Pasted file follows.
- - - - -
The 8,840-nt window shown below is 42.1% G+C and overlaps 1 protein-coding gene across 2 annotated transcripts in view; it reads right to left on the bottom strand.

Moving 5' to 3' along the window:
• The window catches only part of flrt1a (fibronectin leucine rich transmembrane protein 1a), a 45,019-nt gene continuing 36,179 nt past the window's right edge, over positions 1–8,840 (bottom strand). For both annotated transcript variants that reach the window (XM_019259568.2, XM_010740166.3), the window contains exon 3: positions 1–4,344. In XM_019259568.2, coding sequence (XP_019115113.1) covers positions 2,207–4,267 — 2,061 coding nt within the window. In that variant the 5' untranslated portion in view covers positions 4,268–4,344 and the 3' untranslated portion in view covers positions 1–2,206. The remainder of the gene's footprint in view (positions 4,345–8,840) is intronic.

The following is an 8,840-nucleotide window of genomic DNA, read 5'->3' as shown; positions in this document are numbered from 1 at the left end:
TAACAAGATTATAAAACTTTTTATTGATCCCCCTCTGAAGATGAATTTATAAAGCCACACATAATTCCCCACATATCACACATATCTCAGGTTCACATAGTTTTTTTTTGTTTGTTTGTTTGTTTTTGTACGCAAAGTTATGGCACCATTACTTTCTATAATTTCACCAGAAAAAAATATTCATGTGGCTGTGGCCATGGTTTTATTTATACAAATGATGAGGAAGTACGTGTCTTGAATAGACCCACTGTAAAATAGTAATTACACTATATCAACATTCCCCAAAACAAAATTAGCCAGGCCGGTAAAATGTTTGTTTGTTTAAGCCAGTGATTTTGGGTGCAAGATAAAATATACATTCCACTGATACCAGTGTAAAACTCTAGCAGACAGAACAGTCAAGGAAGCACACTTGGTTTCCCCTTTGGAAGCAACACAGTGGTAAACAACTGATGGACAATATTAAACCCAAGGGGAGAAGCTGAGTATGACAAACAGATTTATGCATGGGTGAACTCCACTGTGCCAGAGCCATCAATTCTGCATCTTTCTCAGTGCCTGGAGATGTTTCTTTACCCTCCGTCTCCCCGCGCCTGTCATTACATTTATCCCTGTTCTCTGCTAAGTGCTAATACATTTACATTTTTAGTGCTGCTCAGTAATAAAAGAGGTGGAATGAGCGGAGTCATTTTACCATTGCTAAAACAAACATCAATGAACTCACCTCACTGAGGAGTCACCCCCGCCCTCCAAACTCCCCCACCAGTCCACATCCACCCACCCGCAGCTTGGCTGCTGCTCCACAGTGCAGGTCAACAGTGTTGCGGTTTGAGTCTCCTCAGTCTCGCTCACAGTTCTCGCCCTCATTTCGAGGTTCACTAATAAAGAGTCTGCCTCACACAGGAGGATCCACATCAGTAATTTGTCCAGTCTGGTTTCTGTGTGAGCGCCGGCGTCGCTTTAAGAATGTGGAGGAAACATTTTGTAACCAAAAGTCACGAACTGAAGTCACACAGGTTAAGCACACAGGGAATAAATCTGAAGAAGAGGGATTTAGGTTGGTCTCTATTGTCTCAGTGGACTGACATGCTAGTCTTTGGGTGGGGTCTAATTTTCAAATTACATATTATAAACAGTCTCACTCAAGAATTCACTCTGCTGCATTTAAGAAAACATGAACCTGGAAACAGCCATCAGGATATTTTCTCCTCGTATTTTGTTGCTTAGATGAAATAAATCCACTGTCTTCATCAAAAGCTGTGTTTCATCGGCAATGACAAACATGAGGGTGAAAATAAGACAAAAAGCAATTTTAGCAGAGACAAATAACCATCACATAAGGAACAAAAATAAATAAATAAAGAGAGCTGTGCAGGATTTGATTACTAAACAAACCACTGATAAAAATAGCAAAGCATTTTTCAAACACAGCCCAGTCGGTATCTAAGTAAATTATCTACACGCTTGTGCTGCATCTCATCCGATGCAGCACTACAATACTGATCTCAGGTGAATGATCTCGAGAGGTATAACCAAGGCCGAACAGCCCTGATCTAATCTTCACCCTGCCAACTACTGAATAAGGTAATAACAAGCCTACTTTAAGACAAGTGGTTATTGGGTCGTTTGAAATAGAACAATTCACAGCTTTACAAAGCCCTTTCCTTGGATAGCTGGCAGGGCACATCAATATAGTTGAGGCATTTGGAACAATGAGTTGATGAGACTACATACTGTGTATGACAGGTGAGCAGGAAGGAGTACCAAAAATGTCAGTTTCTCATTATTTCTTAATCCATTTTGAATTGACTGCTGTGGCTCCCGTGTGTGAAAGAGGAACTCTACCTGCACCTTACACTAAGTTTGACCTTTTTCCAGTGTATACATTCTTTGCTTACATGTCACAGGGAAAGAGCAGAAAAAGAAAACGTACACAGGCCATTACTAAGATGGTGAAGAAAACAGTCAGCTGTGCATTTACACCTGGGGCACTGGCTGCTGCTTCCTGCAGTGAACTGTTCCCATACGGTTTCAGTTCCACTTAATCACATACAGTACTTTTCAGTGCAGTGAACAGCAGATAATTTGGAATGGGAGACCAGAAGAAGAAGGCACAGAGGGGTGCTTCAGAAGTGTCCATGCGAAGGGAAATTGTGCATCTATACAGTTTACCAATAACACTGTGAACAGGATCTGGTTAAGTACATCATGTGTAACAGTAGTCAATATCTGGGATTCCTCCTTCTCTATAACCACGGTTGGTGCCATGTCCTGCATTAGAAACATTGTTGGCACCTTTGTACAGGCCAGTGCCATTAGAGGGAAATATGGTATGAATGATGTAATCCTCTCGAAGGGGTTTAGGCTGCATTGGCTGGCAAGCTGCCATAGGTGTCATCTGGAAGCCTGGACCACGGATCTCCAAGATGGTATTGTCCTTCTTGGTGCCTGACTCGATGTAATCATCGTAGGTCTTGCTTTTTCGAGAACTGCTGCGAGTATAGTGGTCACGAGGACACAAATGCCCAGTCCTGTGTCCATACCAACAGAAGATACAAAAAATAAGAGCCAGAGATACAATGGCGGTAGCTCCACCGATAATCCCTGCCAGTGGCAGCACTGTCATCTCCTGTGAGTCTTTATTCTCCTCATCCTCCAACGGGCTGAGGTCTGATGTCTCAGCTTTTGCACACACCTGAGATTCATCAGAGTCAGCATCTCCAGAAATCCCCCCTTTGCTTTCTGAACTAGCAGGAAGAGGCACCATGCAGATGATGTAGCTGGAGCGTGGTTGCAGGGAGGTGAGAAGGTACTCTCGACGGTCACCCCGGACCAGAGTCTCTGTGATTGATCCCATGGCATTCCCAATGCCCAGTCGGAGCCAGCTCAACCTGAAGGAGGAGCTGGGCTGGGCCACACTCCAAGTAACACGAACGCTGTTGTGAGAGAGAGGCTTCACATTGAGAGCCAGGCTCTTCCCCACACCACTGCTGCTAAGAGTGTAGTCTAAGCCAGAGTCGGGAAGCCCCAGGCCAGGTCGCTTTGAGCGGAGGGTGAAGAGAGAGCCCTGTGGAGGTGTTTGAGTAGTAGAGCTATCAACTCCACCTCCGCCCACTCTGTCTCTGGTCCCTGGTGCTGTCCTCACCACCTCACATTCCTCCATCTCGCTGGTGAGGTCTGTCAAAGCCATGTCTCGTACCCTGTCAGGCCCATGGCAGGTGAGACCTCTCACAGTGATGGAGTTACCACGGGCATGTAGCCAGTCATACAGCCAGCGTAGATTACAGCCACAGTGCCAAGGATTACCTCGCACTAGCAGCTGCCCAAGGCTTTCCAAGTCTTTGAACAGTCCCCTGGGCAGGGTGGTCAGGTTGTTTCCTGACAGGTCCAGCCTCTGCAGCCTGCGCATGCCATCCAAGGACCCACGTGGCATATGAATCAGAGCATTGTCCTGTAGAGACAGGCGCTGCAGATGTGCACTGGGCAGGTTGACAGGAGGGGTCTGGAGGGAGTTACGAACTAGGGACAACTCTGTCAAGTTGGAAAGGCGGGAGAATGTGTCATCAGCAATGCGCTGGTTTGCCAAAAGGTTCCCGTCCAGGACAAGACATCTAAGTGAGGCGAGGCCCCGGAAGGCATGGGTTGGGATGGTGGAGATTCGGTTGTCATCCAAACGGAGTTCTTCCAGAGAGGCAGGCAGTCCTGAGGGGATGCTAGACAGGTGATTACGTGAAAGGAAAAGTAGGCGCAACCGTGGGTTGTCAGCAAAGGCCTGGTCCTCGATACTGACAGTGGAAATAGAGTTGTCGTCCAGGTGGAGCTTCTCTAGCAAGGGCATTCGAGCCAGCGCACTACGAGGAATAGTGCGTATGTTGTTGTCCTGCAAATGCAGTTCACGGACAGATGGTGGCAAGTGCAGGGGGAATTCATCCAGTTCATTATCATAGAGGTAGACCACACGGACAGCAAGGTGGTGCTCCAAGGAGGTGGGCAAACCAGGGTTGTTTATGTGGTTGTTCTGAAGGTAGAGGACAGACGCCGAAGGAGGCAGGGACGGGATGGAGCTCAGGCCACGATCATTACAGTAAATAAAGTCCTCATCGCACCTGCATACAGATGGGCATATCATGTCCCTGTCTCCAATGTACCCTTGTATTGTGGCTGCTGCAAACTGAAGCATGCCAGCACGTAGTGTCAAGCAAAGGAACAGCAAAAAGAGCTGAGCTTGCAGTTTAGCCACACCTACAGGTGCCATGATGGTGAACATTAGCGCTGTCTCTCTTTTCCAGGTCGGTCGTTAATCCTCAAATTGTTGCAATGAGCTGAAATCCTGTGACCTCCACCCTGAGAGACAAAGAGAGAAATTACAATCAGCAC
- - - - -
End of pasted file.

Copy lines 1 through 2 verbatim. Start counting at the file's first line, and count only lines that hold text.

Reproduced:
The 8,840-nt window shown below is 42.1% G+C and overlaps 1 protein-coding gene across 2 annotated transcripts in view; it reads right to left on the bottom strand.

Moving 5' to 3' along the window: